So the question is not about whether your institution plans on using 2.6, but rather how efficiently we can produce 3.0? In other words, do we want to be faced with implementing these screens next year, along with all the additional 3.0 screens, or can we stay ahead of the curve by implementing these screens now and avoid worrying about them once the additional 3.0 screens come about?
That's the first dot: These screens lay the UX foundation for 3.0.
The second dot is freeing me up to focus on content authoring and social networking - which requires more resources lending a hand in implementing the UX screens. Currently we need more JS programmers, a committed project manager, and some minor design support.
Assuming that happens, there's still quite a lot of work to be done! From a UX perspective, the heart of 3.0 consists of three large parts:
- A new content authoring paradigm (major mental shift in how we perceive content creation, ownership, and sharing - as well as how existing Sakai functionality is migrated to those contexts).
- A light authoring solution (something needed in the short term - imagine a wysiwyg widget with some ability to pull from tools like Resources.)
- Social networking (a basic framework for ad-hoc user/group interaction that weaves into the content authoring paradigm).
Tangentially, there will likely be a need to re-evaluate the nature of the current Resource tool. Should it continue to be what it is?
The third dot is to understand where OSP fits into 3.0 and Sakai's future in general.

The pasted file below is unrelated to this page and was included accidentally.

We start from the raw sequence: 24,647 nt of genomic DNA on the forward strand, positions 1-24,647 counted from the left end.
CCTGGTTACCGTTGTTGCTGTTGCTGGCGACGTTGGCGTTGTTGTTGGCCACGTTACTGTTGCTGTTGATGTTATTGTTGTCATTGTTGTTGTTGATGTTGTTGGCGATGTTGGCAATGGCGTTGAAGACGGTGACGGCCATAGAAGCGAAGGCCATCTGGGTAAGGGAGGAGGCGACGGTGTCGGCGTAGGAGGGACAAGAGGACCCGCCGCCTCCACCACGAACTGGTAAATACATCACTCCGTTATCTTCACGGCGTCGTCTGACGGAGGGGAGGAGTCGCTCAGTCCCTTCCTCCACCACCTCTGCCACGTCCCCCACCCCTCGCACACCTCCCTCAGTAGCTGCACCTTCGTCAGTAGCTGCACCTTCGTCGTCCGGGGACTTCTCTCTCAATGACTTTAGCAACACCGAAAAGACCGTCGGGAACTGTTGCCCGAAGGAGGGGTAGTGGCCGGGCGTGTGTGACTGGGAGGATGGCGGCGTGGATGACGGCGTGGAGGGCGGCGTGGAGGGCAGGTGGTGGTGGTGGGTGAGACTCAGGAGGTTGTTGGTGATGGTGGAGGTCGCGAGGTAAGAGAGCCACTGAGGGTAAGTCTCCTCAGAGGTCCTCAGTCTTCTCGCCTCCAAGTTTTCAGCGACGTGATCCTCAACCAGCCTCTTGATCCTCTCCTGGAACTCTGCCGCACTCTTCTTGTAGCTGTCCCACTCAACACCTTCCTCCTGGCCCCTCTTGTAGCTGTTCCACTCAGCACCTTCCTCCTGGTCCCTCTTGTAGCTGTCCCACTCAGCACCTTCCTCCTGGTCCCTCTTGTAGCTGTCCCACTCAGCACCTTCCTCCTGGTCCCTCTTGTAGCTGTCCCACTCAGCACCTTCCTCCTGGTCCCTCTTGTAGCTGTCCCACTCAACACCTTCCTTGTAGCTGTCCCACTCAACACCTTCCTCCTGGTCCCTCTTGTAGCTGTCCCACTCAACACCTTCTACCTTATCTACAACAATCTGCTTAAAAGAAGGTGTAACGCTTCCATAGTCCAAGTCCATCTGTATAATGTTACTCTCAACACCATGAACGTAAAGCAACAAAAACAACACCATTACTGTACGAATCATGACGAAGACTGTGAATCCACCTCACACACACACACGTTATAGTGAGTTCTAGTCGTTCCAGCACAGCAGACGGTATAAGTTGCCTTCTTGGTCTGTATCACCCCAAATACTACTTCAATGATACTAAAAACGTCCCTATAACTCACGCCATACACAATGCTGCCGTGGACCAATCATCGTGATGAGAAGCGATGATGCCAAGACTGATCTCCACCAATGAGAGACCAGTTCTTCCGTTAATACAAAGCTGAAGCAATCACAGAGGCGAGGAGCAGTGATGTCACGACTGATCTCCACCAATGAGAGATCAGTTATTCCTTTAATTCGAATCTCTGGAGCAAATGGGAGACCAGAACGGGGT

At present, I'm working with the OSP folks to make some 2.6 UX enhancements. While the changes will be relatively minor for this release, they'll hopefully smooth a few sharp corners. More importantly, investing time now will help the OSP folks and me to identify parallels between OSP and the 3.0 vision. From what I can already tell, the parallels are huge!
The last and final dot is all of the other great work being done to change the underpinnings of Sakai to better support the functional parts of the 3.0 vision. Of course I'm referring to K2, but also consider the work that Oxford is doing with hierarchies, the work Cambridge has done with widgets and dashboards, and the various other odds and ends.
So where does this leave us... what's next?
Well for me, the plan is to focus on the following areas over the next few months:
- Keep the ball rolling with implementing the UX screens produced earlier this year. I firmly believe this to be a crucial step in setting the stage for 3.0. Plus, getting beyond this point will results in lots of serendipitous efficiency across the community - I'm confident of that.
- Getting seeped into OSP to help with short-term needs, but more importantly, to plan for bridging long-term 3.0 related goals - which is already a top priority for some of the leaders of that project.
- Working with Jim Eng and other community leaders to foster the content authoring movement which is at the crux of the 3.0 vision. Look for contributions from me on the project planning page as well as the UX planning page (and hopefully, at the Authoring Summit).
- Carving out time to plan for, and do a little sketching around, social networking. I'm playing this one by ear at the moment until some of the other parts I mentioned start seeing some movement.
With a little luck, and your participation, all of this might just come together. No doubt, this is an exciting time for Sakai!
So those are my plans... what are yours?